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Your college’s alumni association should provide you with contacts in the journalism world—some schools make their alumni directories available to students seeking career advice. Such contacts might not lead directly to an internship or a job, but it never hurts to call or e-mail an alumnus with an open-ended request for information about the field of journalism.
There are a number of good web sites for finding jobs in journalism. Some of them also have special sections for internships and freelance opportunities. One of the most comprehensive sites is www.journalismjobs.com, which is run in cooperation with the Columbia Journalism Review. The American Journalism Review offers www.ajr.org/employment. And the University of California at Berkeley has a good, up-to-date site www.journalism.berkeley.edu/jobs. Finally, if you have in mind an “ideal” place to work, go to that organization’s web site—often, the human resources department will post new openings, so it is good to check frequently.
However, you should remember the culture of journalism—your first job is not likely to be at the New York Times or with ABC News. Career tracks are more likely to start in small cities and towns with jobs that build your skills and networks.
More journalism/communications web sites include:
Association for Education in Journalism and Mass Communication www.aejmc.org Broadcast Education Association www.beaweb.org National Diversity Newspaper Job Bank www.newsjobs.com Television jobs and internships www.tvjobs.com Newspapers Jobs Page www.freep.com/jobspage.
There are also agencies that, for modest fees or for free, will post the resumes of Careers in Political Science journalism job seekers on their web sites for exclusive viewing by employers, who supply most of the funding for these sites. A good search engine such as www.
alltheweb.com, Altavista, or Google will turn up numerous such sites and agencies.
But be wary of any site that requires a substantial fee either for information on jobs or for posting your resume. Ask for references and check these sites out before paying for their services.
Trade magazines such as the Columbia Journalism Review offer leads on internships, fellowships, and even jobs, but expect the competition to be especially tight for anything advertised there. Your college career center and the faculty member in charge of internships in your department will also be valuable resources in your search for internships and jobs.
Finally, there are student branches of professional organizations such as Sigma Delta Chi. These offer opportunities to network with professionals and to explore issues such as ethics and privacy beyond the theoretical setting of the classroom.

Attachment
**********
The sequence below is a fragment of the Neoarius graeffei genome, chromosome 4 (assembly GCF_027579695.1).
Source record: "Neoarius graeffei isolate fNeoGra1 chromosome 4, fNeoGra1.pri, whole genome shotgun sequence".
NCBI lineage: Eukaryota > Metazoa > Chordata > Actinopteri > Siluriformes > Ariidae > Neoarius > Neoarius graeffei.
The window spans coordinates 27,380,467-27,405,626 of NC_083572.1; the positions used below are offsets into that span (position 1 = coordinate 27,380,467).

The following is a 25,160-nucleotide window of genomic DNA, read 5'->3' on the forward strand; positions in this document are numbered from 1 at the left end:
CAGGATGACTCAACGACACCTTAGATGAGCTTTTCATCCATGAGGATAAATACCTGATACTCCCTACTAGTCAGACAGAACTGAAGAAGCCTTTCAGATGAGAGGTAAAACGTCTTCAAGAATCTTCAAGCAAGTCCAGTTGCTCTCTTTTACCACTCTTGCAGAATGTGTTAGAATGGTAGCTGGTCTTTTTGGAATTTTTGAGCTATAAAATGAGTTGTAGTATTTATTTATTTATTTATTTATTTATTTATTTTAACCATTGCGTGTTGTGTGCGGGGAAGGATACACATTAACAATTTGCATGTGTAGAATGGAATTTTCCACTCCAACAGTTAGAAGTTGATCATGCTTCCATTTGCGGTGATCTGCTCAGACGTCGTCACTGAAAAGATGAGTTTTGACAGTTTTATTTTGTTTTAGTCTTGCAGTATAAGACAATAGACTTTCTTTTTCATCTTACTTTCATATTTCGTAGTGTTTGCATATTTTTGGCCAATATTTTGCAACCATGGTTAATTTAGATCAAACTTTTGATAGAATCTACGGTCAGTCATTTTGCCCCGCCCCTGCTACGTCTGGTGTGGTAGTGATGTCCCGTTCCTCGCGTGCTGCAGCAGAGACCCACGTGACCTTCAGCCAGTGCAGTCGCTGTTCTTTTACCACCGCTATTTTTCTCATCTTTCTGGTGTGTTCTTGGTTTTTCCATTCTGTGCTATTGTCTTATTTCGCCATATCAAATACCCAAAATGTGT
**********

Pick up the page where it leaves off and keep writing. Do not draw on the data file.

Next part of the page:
SOME FINAL WORDS
Good journalism demands persistence. Consider this time in your life to be a period of training in job-related skills and talents—one of which is knowing how to try and try again. Your first job in journalism will probably not be highly paid or in your ideal location, but, once you have “paid your dues,” the sky’s the limit.
As in many fields, networking is key. Make contacts early in your college career with local news organizations and media outlets; volunteer, intern, take part-time work, and stay in touch with the people you meet. These networks will help keep you in tune with the job market and may help you to obtain an interview or even a job.
Campaigns and PollingPOSSIBLE CAREERS
Campaign manager; political director, campaign finance reform, Common Cause; midwest regional coordinator, DNC; survey research; political reporter, CNN; pollster; fundraiser, EMILY’s List; executive director, political action committee; press officer for candidate; writer, Campaigns and Elections Magazine; telemarketing; TV and radio production and placement;
vice president, direct mail marketing firm; issue analyst, Heritage Foundation; commissioner, Federal Elections Commission.
THE NATURE OF THE CAREER
When seeking a job in politics, a political science graduate may first consider political parties, individual campaigns, and campaign consulting firms. But looking beyond the scope of traditional campaign jobs will lead you to other positions that may not be as cyclical in nature—such as political writing, directing a political action committee, or issue analysis for a policy organization.